Next up: multiple adversaries. If you're the bad guy, working in a two-man team, from your perspective the best place for the victim is between you. If you're the good guy, the best place for the bad guys are lined up, so one bad guy is between you and the second bad guy (this is called "stacking"). Exactly how this unfolds in real life depends a lot on how each side maneuvers. To demonstrate the dynamics of this, we worked though it as a group, with two bad guys and one good guy, rotating through all the students. What generally worked best for the good guy was moving quickly and decisively. Trying to go between the bad guys generally didn't work out. The real killer, however, was waiting too long to move. When you're outnumbered you can't allow the enemy the initiative. By the time you see what he's committed to its probably too late.
We broke for lunch, then returned and continued with multiple adversaries, this time three on one. The difficulty really ramps up here. This is one of the things I really love about Force on Force. Against static, paper targets, gunning down three in succession looks pretty cool. The three target array is a staple of many gun games and training courses. In reality, going up against three adversaries that actively maneuver and shoot back is extremely difficult. It's not impossible, but it's going to take a lot more than just a quick trigger finger and good target to target transitions. You need to be decisive, smart, and aggressive, and deploy good GOTX tactics to come out on top.
To finish up the class, we ran through some scenarios. We had the student's hang out in the garage and sent them down the driveway one at a time. I played the bad guy, allowing Randy to stand back and observe.
In the first scenario, I acted as an aggressive panhandler. Randy told me to turn it into a robbery if I really got them into an advantageous position, but none of the students let me get that close. I moved to intercept the student, block his progress down the driveway and insistently ask for money. If the student got around me, I let them go, and if they gave me a really strong verbal "back off" I did (though I didn't move out of their way). Other than that I was pretty insistent.
The students' responses covered quite a wide range. Those who were quick, decisive, or willing to walk of the path often got by me. Those who were more tentative usually didn't. A few of them pulled guns on me, and one of them lit me up.
The next scenario was more of a straight up robbery. It also included Alex as a second opponent coming up behind the student. I stopped their forward progress and distracted them while Alex came up behind, then we proceeded with the robbery.
Again, the students had a range of responses. One student managed to get in a gunfight with Alex before he ever got down to me. The quick, decisive ones managed to slip by me and avert the robbery altogether. This time, those who ended up stopping ended up in a real bad spot, trapped between me and Alex. The way it usually unfolded was almost comical: the student heard Alex coming up behind him and looked over his shoulder, he looked back at me, then back at Alex, then when he looked back at me he found himself staring down the muzzle of my airsoft gun. I was able to pull this sort of thing off several times.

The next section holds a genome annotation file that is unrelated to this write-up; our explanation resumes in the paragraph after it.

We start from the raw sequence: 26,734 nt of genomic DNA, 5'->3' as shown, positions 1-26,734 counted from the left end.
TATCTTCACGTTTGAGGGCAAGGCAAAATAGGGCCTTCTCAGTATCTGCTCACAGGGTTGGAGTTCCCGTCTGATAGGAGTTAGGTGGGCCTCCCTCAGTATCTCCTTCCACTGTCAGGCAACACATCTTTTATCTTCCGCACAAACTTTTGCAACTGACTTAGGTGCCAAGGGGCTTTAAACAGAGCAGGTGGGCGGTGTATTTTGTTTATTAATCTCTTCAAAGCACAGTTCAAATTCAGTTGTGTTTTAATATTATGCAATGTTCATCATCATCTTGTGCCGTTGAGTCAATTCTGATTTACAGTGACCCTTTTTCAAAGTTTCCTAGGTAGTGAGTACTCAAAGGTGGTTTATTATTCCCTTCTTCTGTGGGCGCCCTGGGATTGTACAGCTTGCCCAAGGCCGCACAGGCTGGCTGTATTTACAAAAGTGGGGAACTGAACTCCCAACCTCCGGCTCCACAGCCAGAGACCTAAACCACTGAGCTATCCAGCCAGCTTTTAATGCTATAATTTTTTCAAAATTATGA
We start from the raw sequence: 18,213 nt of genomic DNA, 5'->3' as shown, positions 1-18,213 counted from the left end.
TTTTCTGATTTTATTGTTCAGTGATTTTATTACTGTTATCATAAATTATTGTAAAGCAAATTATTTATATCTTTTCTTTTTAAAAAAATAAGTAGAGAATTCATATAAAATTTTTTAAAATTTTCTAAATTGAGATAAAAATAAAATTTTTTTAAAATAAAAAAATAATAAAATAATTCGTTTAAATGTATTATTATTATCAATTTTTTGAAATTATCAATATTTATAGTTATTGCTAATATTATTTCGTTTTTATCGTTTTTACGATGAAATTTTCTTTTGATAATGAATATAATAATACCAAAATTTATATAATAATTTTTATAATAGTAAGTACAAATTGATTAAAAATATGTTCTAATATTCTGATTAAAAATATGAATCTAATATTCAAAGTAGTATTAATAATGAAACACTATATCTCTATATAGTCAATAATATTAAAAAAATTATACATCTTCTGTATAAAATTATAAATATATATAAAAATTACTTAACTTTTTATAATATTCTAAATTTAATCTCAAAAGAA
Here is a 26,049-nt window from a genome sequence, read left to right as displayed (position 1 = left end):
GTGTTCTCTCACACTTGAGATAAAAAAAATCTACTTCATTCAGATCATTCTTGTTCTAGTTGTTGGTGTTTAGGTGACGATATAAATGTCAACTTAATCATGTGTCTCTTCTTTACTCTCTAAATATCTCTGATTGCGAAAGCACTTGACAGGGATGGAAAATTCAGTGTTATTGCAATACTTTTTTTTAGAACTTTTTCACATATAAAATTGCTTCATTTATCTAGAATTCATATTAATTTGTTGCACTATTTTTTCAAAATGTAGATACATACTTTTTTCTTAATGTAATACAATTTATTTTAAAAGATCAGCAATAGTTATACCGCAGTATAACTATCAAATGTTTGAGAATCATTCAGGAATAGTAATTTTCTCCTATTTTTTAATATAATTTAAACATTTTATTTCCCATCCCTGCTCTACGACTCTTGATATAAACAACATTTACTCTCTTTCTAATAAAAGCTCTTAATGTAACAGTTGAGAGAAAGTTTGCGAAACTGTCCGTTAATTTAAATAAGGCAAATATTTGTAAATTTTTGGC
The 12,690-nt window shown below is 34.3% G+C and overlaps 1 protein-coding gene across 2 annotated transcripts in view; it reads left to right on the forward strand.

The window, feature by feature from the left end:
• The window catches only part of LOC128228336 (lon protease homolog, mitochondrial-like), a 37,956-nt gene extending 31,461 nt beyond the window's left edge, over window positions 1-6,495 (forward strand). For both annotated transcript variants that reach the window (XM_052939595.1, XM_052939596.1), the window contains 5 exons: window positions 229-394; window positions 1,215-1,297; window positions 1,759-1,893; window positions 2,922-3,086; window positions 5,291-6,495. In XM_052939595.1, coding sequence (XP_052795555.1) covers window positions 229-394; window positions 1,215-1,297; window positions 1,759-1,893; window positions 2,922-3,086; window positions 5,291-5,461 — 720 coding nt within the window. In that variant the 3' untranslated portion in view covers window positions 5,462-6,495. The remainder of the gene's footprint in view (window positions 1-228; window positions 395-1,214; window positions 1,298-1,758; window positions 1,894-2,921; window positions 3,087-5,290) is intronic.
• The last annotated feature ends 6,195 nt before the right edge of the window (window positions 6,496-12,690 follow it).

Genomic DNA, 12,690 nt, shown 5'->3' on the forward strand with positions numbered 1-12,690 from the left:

Our last scenario was a carjacking. The setup was that the students were coming out of the gym and getting in their car. J.D. Lester parked his car in Alex's driveway. The students were given a duffel bag with their gym gear in it and they had to come out of the garage and get in the car. Alex or I were crouching down on the far side of the car and when the students were occupied with the car door we ran around the back and tried to jack them. Despite being hypervigilant in a way that only a scenario-based self-defense class can make you, most students didn't walk around and check for someone hiding behind the car. Most of them did manage to pick up on the BG before he got right up to them, but in a few cases the assailant got within arms' reach.
With this, we wrapped things up. Alex and I pitched our upcoming classes (including Randy's 0-5 class in Columbia next April) and Randy handed out the certificates.
As usual, Randy ran a great class. The students were enthusiastic and eager to learn. IThe curriculum did a good job of getting the students to understand the usual S.I. fundamentals of getting off the X and point shooting.
One of the big differences from the last time I took the full Force on Force class is the addition of the scenarios on Sunday afternoon. I think they did a real good job reinforcing Randy's PESTS lecture and emphasizing the need for quick, decisive movement. If you keep moving it's going to go a lot better for your than if you stand around dithering.
One thing several incidents during the class reinforced was that airsoft magazines are nowhere near as durable as the real thing. Students broke several mags, both from traditional airsoft guns and from the Umarexes. Generally the culprit was accidentally dropping the mag, usually during the draw. Another problem we saw a couple of times was difficulty with the safeties. In particular, the sliding safety on the Umarex guns sometimes gets engaged as you put it in the holster. Another reason to grind that thing down and perhaps glue it in the fire position.
In sum, I would highly recommend this class, along with anything else Randy Harris teaches.